Home is where your spaceship crashes. No matter how new a planet is to you, you’re eventually going to tire of having to see Ewoks playing catch all day or giant murderous space butterflies trying to mate with you whenever you have to run to the outhouse. Stay planet-side and let those who haven’t learned from the plethora of killer alien movies venture out into the darkness as you remain safe while watching these movie space colonies that are nowhere you’d want to call home.
Not your average mining space colony, “Outland” has plenty of murder, moon meth and even space prostitution for that added bit of human interest. O’Niel is a federal marshal on Jupiter’s moon, where a titanium mining operation is going a bit bloodier than usual. You could put up with the murder and the meth, but no one should be forced to play racquetball, especially in space. O’Niel uses it as a form of terrible torturous interrogation.
“Highlander II: The Quickening”.
Conor Macleod as a scientist who saved Earth, but is now content to complain of joint pain while chasing back shots of Metamucil. Lucky for him, a couple of his alien brethren fail to assassinate him, and he’s back to full strength again. While the immortals get explained away as being an alien race from the planet Zeist, the real punch comes in a scene that explains the gathering of immortals in “Highlander” wasn’t for glory or ultimate power, but rather for a ride back home to Zeist, like winning the bloodiest of lotteries.
Space madness and cannibal descendants make for the most unwelcome of awakenings in “Pandorum”. A spaceship colony sent off to begin a new Earth encounters a ton of problems, the least of which being that Earth decided to blow itself up while the inhabitants were in snooze mode. You’ll have ample time to reevaluate how fun a spaceship colony would be as you watch Bower take a nice dip in a pool of blood and bone, created by the mutant cannibal offspring of the crew.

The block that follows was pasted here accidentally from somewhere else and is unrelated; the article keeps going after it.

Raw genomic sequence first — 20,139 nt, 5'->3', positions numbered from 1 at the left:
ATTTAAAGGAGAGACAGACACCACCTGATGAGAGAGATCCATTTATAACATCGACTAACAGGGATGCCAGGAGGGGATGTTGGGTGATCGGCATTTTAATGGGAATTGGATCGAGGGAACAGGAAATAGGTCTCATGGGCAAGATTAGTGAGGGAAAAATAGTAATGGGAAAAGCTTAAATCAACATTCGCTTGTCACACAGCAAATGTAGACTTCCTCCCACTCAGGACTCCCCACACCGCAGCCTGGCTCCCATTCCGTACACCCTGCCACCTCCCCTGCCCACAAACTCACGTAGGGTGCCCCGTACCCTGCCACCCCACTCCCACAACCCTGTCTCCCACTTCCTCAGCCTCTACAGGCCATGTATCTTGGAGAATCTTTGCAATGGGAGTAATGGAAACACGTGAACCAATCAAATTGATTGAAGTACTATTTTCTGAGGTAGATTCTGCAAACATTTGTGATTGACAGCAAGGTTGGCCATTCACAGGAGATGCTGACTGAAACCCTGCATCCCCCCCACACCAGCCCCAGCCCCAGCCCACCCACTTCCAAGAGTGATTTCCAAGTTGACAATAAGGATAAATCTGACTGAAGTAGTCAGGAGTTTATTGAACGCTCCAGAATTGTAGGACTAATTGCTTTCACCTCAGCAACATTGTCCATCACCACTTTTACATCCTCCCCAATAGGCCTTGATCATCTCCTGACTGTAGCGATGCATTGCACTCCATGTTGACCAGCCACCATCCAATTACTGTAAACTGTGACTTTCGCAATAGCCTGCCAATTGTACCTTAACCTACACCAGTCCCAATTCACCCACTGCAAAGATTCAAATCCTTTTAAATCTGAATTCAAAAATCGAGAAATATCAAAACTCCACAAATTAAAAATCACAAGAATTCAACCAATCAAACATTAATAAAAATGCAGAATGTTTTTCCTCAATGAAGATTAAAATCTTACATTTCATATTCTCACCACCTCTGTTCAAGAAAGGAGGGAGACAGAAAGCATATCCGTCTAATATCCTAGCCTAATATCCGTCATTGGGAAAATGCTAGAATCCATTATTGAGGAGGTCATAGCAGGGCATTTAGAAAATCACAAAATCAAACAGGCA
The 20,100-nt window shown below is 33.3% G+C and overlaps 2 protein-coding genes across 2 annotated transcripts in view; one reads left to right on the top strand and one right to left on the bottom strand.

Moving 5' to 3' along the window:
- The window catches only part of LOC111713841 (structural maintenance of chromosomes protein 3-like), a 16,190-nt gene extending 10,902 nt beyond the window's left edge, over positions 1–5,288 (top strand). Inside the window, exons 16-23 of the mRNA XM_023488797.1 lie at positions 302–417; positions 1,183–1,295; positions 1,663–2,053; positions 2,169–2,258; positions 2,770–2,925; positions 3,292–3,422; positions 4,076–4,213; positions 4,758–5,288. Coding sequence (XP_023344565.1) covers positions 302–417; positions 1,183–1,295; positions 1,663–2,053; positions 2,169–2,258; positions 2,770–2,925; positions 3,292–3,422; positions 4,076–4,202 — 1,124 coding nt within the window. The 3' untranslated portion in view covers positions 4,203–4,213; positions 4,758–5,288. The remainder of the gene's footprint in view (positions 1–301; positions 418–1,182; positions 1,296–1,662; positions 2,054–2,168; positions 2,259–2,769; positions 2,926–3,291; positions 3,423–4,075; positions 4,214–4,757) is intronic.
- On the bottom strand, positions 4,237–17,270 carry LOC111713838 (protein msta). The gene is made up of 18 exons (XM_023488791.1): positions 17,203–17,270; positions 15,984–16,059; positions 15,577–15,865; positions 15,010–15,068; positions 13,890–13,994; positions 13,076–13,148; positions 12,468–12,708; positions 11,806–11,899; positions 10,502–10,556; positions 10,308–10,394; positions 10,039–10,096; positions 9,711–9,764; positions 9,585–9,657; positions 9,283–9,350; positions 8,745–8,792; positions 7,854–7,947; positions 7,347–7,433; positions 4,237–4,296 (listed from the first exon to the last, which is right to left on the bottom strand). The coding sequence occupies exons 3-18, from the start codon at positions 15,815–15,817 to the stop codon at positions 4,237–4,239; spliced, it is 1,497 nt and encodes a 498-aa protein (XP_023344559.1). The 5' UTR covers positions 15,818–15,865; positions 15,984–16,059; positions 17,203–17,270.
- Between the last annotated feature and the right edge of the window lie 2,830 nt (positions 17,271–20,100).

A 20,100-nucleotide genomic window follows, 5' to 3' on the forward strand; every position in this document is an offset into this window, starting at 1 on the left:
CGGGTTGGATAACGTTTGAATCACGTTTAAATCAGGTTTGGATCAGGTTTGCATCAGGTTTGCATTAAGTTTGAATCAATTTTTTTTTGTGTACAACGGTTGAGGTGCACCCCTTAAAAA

One nation under God can work for some, but when the God part is plural, then life can be harsh as it is in “Stargate”. It gets even worse: the gods are really an enslaving parasitic alien race that uses the bodies of their subjects as their own personal vehicles. It might be time for good old Earthlings to blow those space colonies into dust. Traveling to a far off planet through a stargate seems great, since you get to avoid dreaded space madness and your thousandth freeze dried Tang shake. But when you end up on a planet ruled by jerk aliens, you’d take part in a classic nuking just as O’Neal does when he sends the newly modified nuclear bomb to Ra’s ship as a memorable farewell gift.
A space colony on Earth for the sickly aliens nicknamed “Prawns” turns into an oppressive ghetto thanks to a serious helping of xenophobia in “District 9”. Earth does look all pretty from outer space with kittens, puppies and cotton candy, but when you get down to it, Earth has a large amount of people who would happily aim a shotgun at an alien and tell them to get off their planet. Nepotism lands the bureaucrat Wilkus a job helping with the transfer of the aliens in District 9 to District 10: calamity, alien understanding, alien betrayal and good old-fashioned trust ensues. If you need more than humans with guns to get you off your fantasy of dropping a space colony on Earth, then just watch the terrible experimentation going on at the MNU research facility until you’re ready to give Neptune another shot.